Well, yesterday marked an unwelcome milestone in my 12-year-old daughter Temperance Sternstein-Fernandez’s life: She spent the morning strapped down to an examination table at her pediatrician’s office, shrieking hysterically as she received the first in a series of three shots to be administered over the next six months to protect her against infection from Human Papillomavirus (HPV).
One in 10 Americans—my daughter Tempy among them—have a pathological fear of needles.
As I sat in the doctor’s office, fuming at my daughter’s humiliation and discomfort, I couldn’t help but wonder: What responsibility, if any, does the chocolate industry own in the transmission of sexually-transmitted diseases (STDs) that disproportionately affect teens, women, and especially women of color?
Plenty, it turns out.
We are in the midst of a teen sex epidemic in this country, people. And rather than be “part of the solution” to this problem, the chocolate industry, an $83 billion a year business according to research firm MarketsandMarkets, deliberately and aggressively peddles a known aphrodisiac to teens. Instead of encouraging safe, healthy decision-making, the chocolate industry continues to lure our vulnerable teens—who are already a storm of hormones without their help—into risky sexual behavior, stimulating our young people’s basest appetites with their seductive advertising appeals.
Let’s review the facts and stats (all from the CDC except where noted):
Fact: About 79 million Americans, most in their late teens and early 20s, are infected with HPV.
Fact: Nearly half of the 19 million new STDs each year are among young people aged 15–24 years.
Fact: Sexual risk behaviors place adolescents at risk for HIV infection and other sexually transmitted diseases (STDs).
Fact: Chocolate is a known aphrodisiac. A 2006 study published in the Journal of Sexual Medicine found that women who habitually ate chocolate on a daily basis reported higher sexual function scores than those who did not. Two chemicals in chocolate—which the industry refuses to remove from its products—are the culprit: One, tryptophan, is a building block of serotonin, a brain chemical involved in sexual arousal. The other, phenylethylamine, a stimulant related to amphetamine, is released in the brain when people fall in love.
Fact: The chocolate industry slyly forges links between the consumption of its products and sexual conquest. In her groundbreaking book on the chocolate industry, The Emperors of Chocolate, author Joël Glenn Brenner asked a chocolate industry executive whether or not chocolate was an aphrodisiac. The response: “ ‘We have no evidence to support that it is true or it’s not true,’ [the executive] said with a smile.”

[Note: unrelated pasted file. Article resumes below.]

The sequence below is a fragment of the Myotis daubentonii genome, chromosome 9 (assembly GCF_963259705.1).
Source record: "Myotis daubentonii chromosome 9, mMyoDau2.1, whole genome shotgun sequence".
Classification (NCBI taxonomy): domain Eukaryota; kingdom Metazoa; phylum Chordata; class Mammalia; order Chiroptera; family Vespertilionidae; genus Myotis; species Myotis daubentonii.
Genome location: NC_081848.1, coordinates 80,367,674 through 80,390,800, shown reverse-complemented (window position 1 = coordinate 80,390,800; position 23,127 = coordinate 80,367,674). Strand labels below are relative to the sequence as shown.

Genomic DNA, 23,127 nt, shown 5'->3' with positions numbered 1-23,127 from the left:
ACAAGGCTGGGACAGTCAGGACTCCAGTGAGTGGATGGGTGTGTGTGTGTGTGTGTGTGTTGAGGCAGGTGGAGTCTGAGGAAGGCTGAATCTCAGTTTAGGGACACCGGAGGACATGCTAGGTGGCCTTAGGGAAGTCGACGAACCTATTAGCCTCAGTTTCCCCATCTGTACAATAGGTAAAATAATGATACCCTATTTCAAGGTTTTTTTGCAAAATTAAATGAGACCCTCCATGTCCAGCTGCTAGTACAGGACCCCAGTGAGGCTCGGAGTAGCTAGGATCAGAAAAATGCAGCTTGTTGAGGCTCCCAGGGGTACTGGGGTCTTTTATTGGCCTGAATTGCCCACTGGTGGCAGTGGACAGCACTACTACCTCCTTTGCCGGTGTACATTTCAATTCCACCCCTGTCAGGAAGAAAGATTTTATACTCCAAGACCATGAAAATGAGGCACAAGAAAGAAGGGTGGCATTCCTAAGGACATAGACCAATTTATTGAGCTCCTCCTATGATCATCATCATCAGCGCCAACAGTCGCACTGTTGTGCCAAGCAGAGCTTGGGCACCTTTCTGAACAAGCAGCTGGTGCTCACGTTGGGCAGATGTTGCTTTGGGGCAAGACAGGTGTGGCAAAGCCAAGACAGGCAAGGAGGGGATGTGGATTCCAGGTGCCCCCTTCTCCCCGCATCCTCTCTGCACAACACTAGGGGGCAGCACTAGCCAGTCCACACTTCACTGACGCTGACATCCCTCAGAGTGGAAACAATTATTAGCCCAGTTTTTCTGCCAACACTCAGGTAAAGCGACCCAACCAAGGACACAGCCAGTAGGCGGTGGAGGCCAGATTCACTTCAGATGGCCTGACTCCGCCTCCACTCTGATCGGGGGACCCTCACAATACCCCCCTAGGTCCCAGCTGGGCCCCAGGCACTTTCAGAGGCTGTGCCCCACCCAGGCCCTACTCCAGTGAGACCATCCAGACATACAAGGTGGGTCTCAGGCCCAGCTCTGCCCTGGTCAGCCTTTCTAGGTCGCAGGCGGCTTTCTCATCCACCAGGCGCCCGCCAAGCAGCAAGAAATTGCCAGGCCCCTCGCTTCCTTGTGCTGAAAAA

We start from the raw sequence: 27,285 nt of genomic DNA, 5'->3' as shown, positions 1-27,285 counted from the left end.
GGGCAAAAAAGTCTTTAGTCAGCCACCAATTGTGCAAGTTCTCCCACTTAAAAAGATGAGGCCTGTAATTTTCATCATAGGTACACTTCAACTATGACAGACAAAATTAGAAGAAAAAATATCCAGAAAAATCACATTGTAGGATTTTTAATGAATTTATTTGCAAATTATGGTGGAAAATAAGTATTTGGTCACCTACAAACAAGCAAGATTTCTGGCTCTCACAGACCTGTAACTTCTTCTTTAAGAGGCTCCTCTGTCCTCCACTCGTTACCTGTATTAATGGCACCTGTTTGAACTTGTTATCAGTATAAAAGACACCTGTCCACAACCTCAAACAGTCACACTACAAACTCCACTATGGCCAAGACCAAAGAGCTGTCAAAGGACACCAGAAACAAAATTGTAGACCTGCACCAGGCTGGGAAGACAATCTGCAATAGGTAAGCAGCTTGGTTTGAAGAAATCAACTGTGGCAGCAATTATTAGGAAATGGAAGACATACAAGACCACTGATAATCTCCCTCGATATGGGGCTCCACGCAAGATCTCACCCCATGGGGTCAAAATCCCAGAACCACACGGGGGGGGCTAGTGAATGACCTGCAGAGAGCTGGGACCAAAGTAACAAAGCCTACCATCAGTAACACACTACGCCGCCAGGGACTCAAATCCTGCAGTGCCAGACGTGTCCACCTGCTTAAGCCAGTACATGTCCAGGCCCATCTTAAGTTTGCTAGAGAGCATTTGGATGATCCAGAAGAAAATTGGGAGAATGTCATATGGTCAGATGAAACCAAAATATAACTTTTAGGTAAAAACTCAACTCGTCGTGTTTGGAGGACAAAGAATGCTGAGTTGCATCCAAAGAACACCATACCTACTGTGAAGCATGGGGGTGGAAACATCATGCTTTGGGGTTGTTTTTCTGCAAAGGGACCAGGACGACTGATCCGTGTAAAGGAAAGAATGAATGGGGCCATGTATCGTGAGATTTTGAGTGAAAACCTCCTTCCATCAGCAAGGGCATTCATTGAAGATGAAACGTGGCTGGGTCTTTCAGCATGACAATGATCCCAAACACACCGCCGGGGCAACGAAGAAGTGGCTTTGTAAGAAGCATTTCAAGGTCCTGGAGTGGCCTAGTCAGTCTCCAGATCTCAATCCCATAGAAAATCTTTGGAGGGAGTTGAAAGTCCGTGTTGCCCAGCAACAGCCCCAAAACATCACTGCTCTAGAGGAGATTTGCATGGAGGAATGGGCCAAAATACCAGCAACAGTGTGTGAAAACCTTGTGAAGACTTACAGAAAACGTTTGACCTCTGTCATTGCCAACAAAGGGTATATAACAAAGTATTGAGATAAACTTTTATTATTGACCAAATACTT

Fact: In its study, “Food for Thought: Television Food Advertising to Children in the United States,” the nonprofit Kaiser Family Foundation report that kids are exposed to a shocking 18,000 ads a year—and that slightly more than a third, or 34 percent of those ads, are for candy.
Fact: U.S. kids can name more candy brands than U.S. presidents, as reported on this website in 2012, when COCOH released the results of a comprehensive epidemiological study we conducted.
Fact: As I have reported elsewhere on this website, at the same time Big Chocolate objectifies African-American women in its ads, Black and Hispanic women have higher rates of HPV-associated cervical cancer than white women.
Ads like this send a dangerous mixed-message to young women and girls.
It’s a sinister equation, people: Chocolate + Teens = Increased Promiscuity and Increased Risk for STDs.
It’s just not fair that Big Chocolate makes my job as a parent so hard. Unable to resist the temptation of candy bars within easy reach at the supermarket checkout stand and inside school vending machines, my Tempy has ballooned to 314 pounds—despite a long-overdue growth spurt. (She’s now up to 5’3″!)
She has endured seven summers of weight-loss camp, stomach-stapling, and ER visits, like the one I reported about in 2012, when she overdosed on Paula Deen’s reckless and irresponsible “triple chocolate pudding.” And now, as she stands on the brink of womanhood, a mother’s worst fears are confirmed: Her dependency on chocolate may turn me into a grandmother before my time and put Tempy at risk for cervical cancer.
Thanks a lot, Big Chocolate!
[To learn more about my inexhaustible efforts to expose corporate malfeasance in the chocolate industry—specifically inside the paneled corridors of the wily and redoubtable Prock Chocolate Corporation— I invite you to purchase a copy of the novel CORPORATE AMERICA, which has been praised by critics as “hilarious and witty” and a “rollicking good read.”]